Mayor Anderson said, “We’re just beginning to see the tip of the iceberg on that. There are small suppliers looking for small towns, and we want to be in the running for it.”
Pemberton stated if the board wishes for him to do so, he could put together a briefing and present it at the July board meeting. “Whether we need to amend the ordinance or draft a new ordinance, I can report back and tell you step-by-step what you’re going to have to do, should you choose to pursue it. That’s entirely up to the mayor and board.”
Mayor Anderson said, “I’m entirely in favor of moving forward with that. It’s an important issue, and I think it addresses our overall long-term revenue issues. But, it’s not going to happen overnight. It might never happen. We have a lot of people moving in from other states.” The mayor mentioned that a man from Wisconsin recently purchased property in Gleason. “They choose small town for reasons, but they would like to have some of the conveniences that other towns have. And you never know what ideas they’re going to bring with him. They might bring with them people that they know.”
Although board members stated they were not ready to approve an ordinance allowing the consumption of beer on the premises of local establishments at this time, they did vote to authorize a study regarding the issue, so they would have better information before making a decision.
Mayor Anderson said the Public Works Department, headed by Director Rodney Garner and his helpers have been really busy the last two or three weeks. They’ve had summer help from teenage workers helping out by mowing, weed eating, and pressure washing. “We have some painting to do, so we’ll get some work done with our summer teen help.”
Fire Chief Mark Stafford was out on a fire call and was not able to attend the meeting to give his report.
Parks and Recreation Director Brian Legons said, “This past Saturday, we wrapped up our summer program. We had Park Day. We sold barbecue plates and handed out all the trophies.
Mayor Anderson said, “The park look really good Saturday.”
According to the mayor, the disc golf course is moving from Huggins Park to Snyder Park, and the course is expanding. “We are going to have some wooden benches placed along the walking trail, that will be comfortable not only for the players but for the walkers to use also.”
In committee reports Mayor Anderson stated he has applied for another Tennessee Arts commission Grant for an artist to paint a mural on the exterior of a building facing City Hall providing they can come up with a suitable design. It will be on a 4-by-8-feet sheet of material attached to the brick wall.
Update on TDEC Funds and Project Planning
Under old business, the mayor stated projects are being pursued through the Tennessee Department of Environment and Conservation, to fund wastewater infrastructure improvements throughout downtown. “Our city engineer is going through state protocol to meet the requirements.”
Building Code Enforcement
Regarding building code enforcement involving repairing or demolishing dilapidated properties, Pemberton stated a contract has been signed to purchase the property located at 114 Vincent St. by another local landowner. He noted the title work and deed are in the process of being completed and transferred to the new owner, who has a demolition crew in place to tear down the building and level the site.
According to Pemberton, a structure at 303 Phelps St. is in the process of being sold to an individual, who plans on demolishing the structure.
Additionally, condemnation proceedings are moving forward on a property located at 500 College St.
At the board’s request, Mayor Anderson said he would have the city’s code enforcement officer investigate the condition of properties at 110 Irwin St. and another structure on East Grove Road.
Under new business, Mayor Anderson stated Juneteenth, which is observed on June 19, is a federal holiday and all federal offices were closed.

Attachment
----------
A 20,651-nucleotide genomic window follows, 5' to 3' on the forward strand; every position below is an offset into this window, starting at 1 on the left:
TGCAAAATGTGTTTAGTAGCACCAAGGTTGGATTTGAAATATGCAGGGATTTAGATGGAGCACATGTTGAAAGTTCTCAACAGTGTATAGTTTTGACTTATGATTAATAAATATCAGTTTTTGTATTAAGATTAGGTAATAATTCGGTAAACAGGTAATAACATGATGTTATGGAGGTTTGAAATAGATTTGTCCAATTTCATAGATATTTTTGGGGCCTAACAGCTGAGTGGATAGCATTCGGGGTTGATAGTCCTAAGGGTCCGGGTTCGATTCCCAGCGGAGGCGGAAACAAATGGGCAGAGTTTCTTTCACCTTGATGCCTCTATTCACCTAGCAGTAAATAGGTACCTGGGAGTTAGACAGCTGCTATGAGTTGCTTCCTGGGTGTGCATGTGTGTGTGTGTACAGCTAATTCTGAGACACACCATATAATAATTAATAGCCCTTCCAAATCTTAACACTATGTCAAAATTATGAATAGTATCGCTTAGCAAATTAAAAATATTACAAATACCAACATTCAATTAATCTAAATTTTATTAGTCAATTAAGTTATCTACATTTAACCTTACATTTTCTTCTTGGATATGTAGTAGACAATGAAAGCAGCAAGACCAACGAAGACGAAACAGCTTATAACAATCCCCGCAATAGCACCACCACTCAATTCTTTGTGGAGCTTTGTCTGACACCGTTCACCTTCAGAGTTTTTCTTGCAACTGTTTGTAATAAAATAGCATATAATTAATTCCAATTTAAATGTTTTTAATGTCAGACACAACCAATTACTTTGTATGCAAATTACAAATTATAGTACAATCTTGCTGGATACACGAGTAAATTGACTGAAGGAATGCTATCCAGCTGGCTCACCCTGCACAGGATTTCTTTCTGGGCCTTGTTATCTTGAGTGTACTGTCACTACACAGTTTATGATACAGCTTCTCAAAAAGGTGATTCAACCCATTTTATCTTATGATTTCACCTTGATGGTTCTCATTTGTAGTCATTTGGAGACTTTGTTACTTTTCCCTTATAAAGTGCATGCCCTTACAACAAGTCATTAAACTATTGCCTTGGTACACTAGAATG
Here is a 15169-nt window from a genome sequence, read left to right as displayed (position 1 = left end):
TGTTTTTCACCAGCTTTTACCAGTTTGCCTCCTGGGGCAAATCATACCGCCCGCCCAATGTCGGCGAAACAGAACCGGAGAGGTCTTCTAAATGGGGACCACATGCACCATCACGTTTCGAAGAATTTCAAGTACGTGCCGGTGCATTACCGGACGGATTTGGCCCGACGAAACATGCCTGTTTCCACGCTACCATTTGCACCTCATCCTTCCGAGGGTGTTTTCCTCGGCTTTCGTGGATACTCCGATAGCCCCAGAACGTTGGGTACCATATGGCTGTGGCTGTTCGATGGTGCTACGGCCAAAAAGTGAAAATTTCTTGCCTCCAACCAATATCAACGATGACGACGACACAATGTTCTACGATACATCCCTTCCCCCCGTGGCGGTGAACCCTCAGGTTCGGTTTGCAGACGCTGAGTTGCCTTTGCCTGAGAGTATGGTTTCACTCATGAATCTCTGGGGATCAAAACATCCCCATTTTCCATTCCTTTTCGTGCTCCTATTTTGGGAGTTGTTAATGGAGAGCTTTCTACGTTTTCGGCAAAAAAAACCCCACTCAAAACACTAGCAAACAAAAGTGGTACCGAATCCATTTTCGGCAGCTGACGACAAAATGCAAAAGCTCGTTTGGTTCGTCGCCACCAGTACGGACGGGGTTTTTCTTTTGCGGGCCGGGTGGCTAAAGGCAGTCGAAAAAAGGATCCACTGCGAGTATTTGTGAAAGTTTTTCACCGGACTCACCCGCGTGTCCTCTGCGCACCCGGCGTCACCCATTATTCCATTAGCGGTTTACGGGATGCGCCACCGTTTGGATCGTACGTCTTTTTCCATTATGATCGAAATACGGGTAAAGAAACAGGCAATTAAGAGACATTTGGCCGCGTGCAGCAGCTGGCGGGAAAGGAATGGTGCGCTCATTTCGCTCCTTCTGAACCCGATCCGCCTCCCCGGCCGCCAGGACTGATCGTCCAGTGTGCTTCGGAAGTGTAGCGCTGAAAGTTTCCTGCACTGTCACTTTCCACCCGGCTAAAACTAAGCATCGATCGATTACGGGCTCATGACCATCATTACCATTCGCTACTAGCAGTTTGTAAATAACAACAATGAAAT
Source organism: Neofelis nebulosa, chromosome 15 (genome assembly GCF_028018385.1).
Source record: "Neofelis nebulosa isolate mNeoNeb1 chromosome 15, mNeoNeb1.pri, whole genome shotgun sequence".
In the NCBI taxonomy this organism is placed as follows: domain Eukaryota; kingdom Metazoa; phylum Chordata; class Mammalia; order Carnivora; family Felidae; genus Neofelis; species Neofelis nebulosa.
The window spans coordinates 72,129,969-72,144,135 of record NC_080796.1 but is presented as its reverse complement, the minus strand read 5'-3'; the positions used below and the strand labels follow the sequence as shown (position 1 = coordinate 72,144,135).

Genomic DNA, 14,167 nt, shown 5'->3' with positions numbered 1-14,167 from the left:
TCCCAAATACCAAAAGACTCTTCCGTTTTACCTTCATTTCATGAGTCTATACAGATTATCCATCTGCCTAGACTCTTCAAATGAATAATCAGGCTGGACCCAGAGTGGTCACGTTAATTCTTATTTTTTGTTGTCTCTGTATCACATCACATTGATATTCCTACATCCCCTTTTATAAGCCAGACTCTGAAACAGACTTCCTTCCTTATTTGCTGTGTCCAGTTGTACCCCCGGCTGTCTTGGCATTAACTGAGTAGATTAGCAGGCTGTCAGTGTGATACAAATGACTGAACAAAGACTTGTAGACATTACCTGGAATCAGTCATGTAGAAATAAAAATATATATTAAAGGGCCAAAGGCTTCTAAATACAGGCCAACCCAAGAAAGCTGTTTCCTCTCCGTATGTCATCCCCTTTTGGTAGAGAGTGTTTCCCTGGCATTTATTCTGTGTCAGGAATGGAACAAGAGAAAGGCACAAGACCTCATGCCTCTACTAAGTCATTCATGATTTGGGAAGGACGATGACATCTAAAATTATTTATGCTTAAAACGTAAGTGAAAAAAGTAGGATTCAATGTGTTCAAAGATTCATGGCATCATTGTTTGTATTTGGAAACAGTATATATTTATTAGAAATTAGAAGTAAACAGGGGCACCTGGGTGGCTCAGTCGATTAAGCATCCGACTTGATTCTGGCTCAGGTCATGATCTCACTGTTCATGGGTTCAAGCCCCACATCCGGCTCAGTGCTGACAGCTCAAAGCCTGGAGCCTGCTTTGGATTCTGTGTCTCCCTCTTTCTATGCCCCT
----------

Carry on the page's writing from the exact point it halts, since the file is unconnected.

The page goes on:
“I declared it to be a City Hall Day, but we haven’t voted on that yet” (to make it an annual holiday observed in Gleason).”
When the mayor asked Pemberton about the observance of Juneteenth, Pemberton said, although it’s federal holiday, it is not a state holiday; therefore, all state offices were open, as were all Weakley County offices, including the courts. However, Pemberton reported most local municipalities in Weakley County now celebrate Juneteenth and closed their city halls on Monday, to give city employees the day off.
Pemberton said it’s entirely up to the county or town to decide if they want to observe it as a holiday.
Mayor Anderson recommended the board approve Juneteenth as a holiday observed by the City of Gleason and for city hall to be closed on that date. However, there was no discussion on the subject and the proposal died for lack a motion.
The mayor said it might be a good idea to go through the city’s employee handbook to determine if there is another federal holiday the board might wish to consider making a local holiday.
Pemberton recommended studying the issue and bringing it back before the board for discussion, during the next regular board meeting or a special-called meeting. “But, no action is needed tonight.”
Juneteenth (short for “June Nineteenth”) marks the day when federal troops arrived in Galveston, Texas in 1865 to take control of the state and ensure that all enslaved people be freed. The troops’ arrival came a full two and a half years after the signing of the Emancipation Proclamation. Juneteenth honors the end to slavery in the United States and is considered the longest-running African American holiday. On June 17, 2021, it officially became a federal holiday.
Mayor Anderson announced Gleason’s Downtown Summer Celebration is 5-9 p.m. on Saturday, June 25. In addition to live music, the mayor announced there will also be a firework show. Michael Foster of Gleason is in charge of the fireworks show. “He’s a truck driver, but he does fireworks on the side,” Mayor Anderson said. “He has an electronic remote system he uses.” The fireworks will be set up next to the old steel plant. Fire Department will wet down the area to prevent fires. The fireworks show is expected last 35 to 40 minutes. The mayor stated the show will cost approximately $1,800. It will be funded by local donations, which are still being sought to help pay for the event.
Mayor Anderson stated Foster put on the fireworks show for Gleason last year, and he’s really looking forward to doing that again this year.
The mayor stated, by Gleason having its hometown event a week early, it will give people a chance to go to other places to celebrate the Fourth of July, if they so desire.
Mayor Anderson announced there will be another budget workshop for the board and department heads at 6 p.m. on Monday, June 27.